Soilwork – Övergivenheten (Album Review)

Born a Swedish Melodic Death Metal outfit but now so much more, Soilwork delivered their twelfth album, Övergivenheten, on Friday, August 19, 2022, thanks to Nuclear Blast.

Formed in 1995, in Helsingborg, Sweden, Soilwork knows plenty about writing, recording, and touring the globe. From their 1998 debut, Steelbath Suicide, and throughout a body of work that has delivered 11 albums over the past 24 years—including 2002’s Natural Born Chaos, 2007’s Sworn to a Great Divide, and 2013’s The Living Infinite—the sextet has established a sound that has evolved far beyond their Melodic Death Metal roots. Intricately balancing the yin and yang of melody and brutality, they are known for their careful juxtaposition that emphasizes the extremes in their music.

Produced by Thomas “Plec” Johansson (Watain, The Night Flight Orchestra), the 14-song Övergivenheten remains true to this sound. Continuing to play with hard and soft, the six-piece—Vocalist Björn “Speed” Strid, Guitarists David Andersson and Sylvain Coudret, Drummer Bastian Thusgaard, Keyboardist Sven Karlsson, and brand new Bassist Rasmus Ehrnborn—take a lyrical jaunt through the darkness to excise personal demons, chase their passion, and come to terms with the fact that we will all return to the ash one day.

As with 2015’s The Ride Majestic and 2019’s Verkligheten, their latest maintains the trend of opening with the collection’s namesake track. In this case, that places the Classic Metal meets symphonic extravagance of “Övergivenheten” up first, building from a shimmering introduction into powerful choruses that highlight Strid’s exceptional vocal theatrics. It’s a descriptive that can be applied to much of the record, which weighs heavy with flashy guitars, brutal blast beats, and plenty of melodic endeavors, as well.

Nothing on Övergivenheten is shocking. From the frenetic extremes of “Electric Again” to shape-shifting “Vultures” to the labyrinthine guitars of “Golgata,” each song swims through the muck of life to present a band that has long since proven their Metal might. So, it is really no surprise that, while the more straight-up rockers (“Valley of Gloam,” “Death, I Hear You Calling,” “Harvest Spine”) deliver more melody into the mix, it’s the deepest cuts that tend to spotlight Soilwork at their finest.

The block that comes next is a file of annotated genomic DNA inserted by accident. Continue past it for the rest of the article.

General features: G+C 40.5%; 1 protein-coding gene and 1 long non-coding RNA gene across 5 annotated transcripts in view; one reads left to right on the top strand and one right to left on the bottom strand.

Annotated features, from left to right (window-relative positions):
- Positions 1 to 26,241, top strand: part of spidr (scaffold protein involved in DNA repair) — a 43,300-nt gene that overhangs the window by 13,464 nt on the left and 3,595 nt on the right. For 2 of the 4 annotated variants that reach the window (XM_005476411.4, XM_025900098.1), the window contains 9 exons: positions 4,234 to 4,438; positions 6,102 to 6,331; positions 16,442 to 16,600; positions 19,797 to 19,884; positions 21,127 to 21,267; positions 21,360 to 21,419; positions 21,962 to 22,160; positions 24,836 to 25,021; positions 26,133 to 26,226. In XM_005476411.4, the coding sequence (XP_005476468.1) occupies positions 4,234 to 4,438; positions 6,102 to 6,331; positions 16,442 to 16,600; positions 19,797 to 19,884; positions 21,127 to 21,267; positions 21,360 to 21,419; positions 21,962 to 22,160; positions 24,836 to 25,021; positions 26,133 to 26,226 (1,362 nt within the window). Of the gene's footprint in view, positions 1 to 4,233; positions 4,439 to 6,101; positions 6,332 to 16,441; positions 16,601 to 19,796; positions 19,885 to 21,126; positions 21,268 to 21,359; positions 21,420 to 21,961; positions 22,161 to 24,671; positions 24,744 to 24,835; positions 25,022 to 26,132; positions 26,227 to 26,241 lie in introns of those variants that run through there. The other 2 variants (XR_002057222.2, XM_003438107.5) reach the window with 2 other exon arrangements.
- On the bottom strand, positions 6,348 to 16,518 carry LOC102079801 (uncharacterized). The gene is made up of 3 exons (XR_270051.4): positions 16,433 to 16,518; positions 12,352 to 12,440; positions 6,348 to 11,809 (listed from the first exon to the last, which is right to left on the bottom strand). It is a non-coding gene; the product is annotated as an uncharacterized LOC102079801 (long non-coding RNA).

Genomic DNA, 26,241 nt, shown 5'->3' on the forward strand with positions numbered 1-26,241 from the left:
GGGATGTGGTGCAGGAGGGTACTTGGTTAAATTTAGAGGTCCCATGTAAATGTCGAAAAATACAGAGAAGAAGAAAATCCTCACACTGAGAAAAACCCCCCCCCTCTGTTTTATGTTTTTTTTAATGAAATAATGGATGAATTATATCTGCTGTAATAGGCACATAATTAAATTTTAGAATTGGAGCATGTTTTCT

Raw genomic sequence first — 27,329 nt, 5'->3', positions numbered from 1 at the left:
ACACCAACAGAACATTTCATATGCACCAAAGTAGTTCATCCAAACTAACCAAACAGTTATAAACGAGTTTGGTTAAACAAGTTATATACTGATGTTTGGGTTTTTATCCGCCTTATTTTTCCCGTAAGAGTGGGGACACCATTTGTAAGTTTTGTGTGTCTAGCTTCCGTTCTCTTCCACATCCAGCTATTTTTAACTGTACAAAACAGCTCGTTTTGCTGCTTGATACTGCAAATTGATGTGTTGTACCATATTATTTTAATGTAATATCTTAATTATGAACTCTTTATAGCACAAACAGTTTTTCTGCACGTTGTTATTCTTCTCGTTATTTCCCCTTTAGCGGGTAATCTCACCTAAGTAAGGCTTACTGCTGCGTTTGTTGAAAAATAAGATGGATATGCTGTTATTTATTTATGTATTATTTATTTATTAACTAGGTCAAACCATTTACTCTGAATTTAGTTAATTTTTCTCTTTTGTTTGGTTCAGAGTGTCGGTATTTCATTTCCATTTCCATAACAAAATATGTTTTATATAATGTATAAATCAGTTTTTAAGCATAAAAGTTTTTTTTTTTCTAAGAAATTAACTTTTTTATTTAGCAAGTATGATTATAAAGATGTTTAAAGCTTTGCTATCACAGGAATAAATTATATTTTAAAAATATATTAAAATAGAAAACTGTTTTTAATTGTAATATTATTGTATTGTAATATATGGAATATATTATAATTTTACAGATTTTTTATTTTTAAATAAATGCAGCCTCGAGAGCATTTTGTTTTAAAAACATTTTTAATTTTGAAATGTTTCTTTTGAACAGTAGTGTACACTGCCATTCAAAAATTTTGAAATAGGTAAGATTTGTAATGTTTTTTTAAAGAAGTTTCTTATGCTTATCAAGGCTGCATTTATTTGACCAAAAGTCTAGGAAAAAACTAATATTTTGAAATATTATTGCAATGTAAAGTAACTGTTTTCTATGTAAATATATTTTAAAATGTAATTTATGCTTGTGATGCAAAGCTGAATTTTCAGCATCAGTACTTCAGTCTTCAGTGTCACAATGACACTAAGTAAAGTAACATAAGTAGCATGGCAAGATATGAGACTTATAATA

Tracks like “Nous Sommes la Guerre,” with its sensual French, blazing guitars, and inner turmoil, as well as “On the Wings of a Goddess Through Flaming Sheets of Rain,” touch on something cinematic, coupling lofty, emotional moments with a sludgy barrage. As with each of the album’s offerings, lyrically, they toy with the concept of the demons in our lives, including overcoming the battle of self (“Is It In Your Darkness”) and facing our own mortality (“This Godless Universe”).

In this, Övergivenheten is a cohesive unit, perhaps dangerously so, though it does have stand-out moments worth noting. The powerfully worded chorus of “Dreams of Nowhere,” for one, found amid a track that sees Thusgaard drumming his heart out. Then there’s the undeniably catchy sing-along “Death, I Hear You Calling,” guaranteed to raise fists across the globe, as well as two instrumentals that offer well-earned moments of respite—“Morgongåva/Stormfågel,” pairing bluesy guitar with piano, and the similarly left-field “The Everlasting Flame.”

As intriguing as the pair of instrumentals may be, they are part of a bigger issue that dulls some of Övergivenheten’s sheen. Because just like the title “On the Wings of a Goddess Through Flaming Sheets of Rain,” the album is extraneously long. At 12 tracks and two instrumentals, and a total runtime of just over 65 minutes, it’s overwhelming. When paired with the intricacy of Andersson and Coudret’s mind-blowing guitar insanity, which is obviously highlighted in the mix, any listener who is not a diehard Soilwork fan is going to have a hard time swallowing this pill on their first go-round.

Yet, the fact that Soilwork is a phenomenal band is undeniable, as they have consistently delivered exceptional new material for the past 24 years. Unfortunately, though Övergivenheten sees the group toying with further diversity within their sound profile, despite every single exceptional note, it does not bring anything shockingly unique to their oeuvre of material. Which, for some, is apt to create an absurdly elongated exercise in the formulaic.

Ultimately, due to the band’s very obvious strengths, Övergivenheten is likely to polarize diehards on the question of where it rates within the band’s extensive catalog. Does it mark an exceptional moment in the band’s career or is it just another good album? Still deciding, Cryptic Rock gives Soilwork’s latest 4 out of 5 stars.

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